Altitude Profiles from the Grand Slam of Ultrarunning

Finishing the 2006 Grand Slam

Click to enlarge

Completing the Grand Slam

The finish of the Wasatch Front Endurance Run, and the completion of the Grand Slam. Photo courtesy of Stephen Speckman.

In the summer of 2006, my father, Gary, and I ran the Grand Slam of Ultrarunning, a series of the four oldest 100-mile races in the United States (Western States, Vermont, Leadville Trail, and Wasatch Front), becoming the first father-son duo to complete the ‘Slam.

An interesting comparison of these ultramarathons is made by considering their respective altitude profiles, which are shown below. The data were recorded with a Polar S625X heart rate monitor that I wore during each of the races. The data are plotted as a function of time because the watch is not a GPS and there is no mechanism for measuring position or distance. Since the races are all 100 miles in length, plotting the data versus time also illustrates their relative difficulty.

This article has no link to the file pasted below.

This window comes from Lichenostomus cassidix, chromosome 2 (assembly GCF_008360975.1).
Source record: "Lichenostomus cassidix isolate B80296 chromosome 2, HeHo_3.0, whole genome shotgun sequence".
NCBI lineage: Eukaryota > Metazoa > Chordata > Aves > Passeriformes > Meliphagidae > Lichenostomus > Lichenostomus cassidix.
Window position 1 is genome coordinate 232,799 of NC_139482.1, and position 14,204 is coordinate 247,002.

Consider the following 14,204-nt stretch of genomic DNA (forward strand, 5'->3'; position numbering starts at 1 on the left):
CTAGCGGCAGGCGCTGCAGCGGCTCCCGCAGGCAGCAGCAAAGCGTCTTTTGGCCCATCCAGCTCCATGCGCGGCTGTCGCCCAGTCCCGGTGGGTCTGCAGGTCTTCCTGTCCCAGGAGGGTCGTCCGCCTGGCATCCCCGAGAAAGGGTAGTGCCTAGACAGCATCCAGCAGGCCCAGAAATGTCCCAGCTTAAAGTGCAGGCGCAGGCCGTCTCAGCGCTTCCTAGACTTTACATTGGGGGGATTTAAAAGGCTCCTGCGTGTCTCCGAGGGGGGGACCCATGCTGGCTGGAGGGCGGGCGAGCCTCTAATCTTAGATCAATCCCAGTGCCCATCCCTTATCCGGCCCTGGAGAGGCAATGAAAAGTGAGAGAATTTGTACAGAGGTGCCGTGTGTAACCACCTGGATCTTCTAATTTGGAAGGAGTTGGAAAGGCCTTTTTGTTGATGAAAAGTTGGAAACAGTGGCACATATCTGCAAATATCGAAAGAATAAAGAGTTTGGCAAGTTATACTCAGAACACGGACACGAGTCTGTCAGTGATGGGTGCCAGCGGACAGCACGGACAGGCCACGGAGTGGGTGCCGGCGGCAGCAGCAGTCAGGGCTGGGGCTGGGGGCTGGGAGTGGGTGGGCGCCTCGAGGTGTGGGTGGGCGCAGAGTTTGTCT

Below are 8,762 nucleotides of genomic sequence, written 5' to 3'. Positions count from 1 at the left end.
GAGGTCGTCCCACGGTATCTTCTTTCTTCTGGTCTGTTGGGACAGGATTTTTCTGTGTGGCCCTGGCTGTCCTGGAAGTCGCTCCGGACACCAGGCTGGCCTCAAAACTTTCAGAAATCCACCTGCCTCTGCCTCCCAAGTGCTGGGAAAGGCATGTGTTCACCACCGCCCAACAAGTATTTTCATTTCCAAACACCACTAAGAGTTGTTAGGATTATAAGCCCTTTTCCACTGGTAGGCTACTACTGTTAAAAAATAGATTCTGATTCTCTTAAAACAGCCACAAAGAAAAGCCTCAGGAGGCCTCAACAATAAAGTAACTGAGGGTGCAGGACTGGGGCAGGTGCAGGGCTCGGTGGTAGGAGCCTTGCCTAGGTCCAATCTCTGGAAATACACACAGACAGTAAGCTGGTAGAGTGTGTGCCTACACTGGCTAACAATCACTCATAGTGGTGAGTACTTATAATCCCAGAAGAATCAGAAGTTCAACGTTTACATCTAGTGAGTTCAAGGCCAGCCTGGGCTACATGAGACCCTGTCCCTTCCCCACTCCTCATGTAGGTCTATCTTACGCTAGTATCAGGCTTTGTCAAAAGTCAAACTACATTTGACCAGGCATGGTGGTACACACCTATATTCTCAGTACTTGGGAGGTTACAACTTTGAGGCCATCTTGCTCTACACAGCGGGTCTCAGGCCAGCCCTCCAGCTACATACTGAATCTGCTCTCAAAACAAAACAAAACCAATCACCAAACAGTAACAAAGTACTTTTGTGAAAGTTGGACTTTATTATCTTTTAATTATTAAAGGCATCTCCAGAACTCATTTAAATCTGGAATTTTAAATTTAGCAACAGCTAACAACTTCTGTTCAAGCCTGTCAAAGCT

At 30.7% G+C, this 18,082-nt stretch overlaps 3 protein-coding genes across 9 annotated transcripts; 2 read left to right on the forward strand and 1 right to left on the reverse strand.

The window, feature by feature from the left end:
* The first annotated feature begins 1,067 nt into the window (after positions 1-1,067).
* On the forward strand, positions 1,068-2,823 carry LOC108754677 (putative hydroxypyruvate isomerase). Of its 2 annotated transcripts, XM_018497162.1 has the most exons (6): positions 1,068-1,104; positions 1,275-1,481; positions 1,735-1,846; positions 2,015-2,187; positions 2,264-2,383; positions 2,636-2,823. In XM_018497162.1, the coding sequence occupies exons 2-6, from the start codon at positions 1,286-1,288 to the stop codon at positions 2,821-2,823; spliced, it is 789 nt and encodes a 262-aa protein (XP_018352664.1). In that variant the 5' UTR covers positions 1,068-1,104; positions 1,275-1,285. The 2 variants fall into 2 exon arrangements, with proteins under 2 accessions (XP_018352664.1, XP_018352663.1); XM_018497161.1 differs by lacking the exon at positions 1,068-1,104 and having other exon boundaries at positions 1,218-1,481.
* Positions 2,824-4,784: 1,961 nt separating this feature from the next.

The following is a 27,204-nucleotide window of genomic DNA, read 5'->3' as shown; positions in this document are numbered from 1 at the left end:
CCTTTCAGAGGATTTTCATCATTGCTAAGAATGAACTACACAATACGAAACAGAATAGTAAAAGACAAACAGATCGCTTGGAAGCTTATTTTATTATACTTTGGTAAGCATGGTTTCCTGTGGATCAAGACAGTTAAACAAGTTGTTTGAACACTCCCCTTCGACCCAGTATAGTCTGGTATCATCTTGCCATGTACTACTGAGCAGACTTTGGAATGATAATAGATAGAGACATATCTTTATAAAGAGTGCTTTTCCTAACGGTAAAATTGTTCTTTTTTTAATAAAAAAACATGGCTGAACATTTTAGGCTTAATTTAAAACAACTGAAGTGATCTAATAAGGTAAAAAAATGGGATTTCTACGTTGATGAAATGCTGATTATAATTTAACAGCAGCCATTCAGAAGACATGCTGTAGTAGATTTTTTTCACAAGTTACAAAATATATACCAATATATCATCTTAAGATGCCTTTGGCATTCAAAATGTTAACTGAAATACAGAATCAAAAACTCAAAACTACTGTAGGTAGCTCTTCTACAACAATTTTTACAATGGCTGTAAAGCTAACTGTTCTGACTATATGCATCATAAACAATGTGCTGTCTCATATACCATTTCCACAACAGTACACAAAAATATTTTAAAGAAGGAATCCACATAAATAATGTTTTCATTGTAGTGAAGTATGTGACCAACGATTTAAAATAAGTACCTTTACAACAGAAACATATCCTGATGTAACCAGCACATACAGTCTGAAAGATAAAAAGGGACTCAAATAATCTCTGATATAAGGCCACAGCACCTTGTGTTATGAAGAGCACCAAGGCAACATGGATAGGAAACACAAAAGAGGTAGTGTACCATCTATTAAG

Altitude profiles from the races of the Grand Slam of Ultrarunning

Click to enlarge

Altitude versus time

Altitude profiles recorded during the 2006 Grand Slam of Ultrarunning.

The races are summarized below:

Data from the 2006 Grand Slam of Ultrarunning
Race Total time
(hh:mm)
Pace
(min/mi)
Min altitude
(feet)
Max altitude
(feet)
Total climb
(feet)
Western States 25:46 15:27 990 8,575 16,360
Vermont 23:05 13:51 515 1,835 14,620
Leadville Trail 25:46 16:47 9,920 12,395 15,200
Wasatch Front 32:23 19:25 5,005 10,545 26,140

This of course is an “experiment of one” and your own mileage finishing times may vary. These races were not especially fast, and the data presented here are fairly “typical” middle-of-the-pack performances. From that standpoint, I hope that these data might be useful for people in preparing for the ‘Slam.

Leave a Reply

Top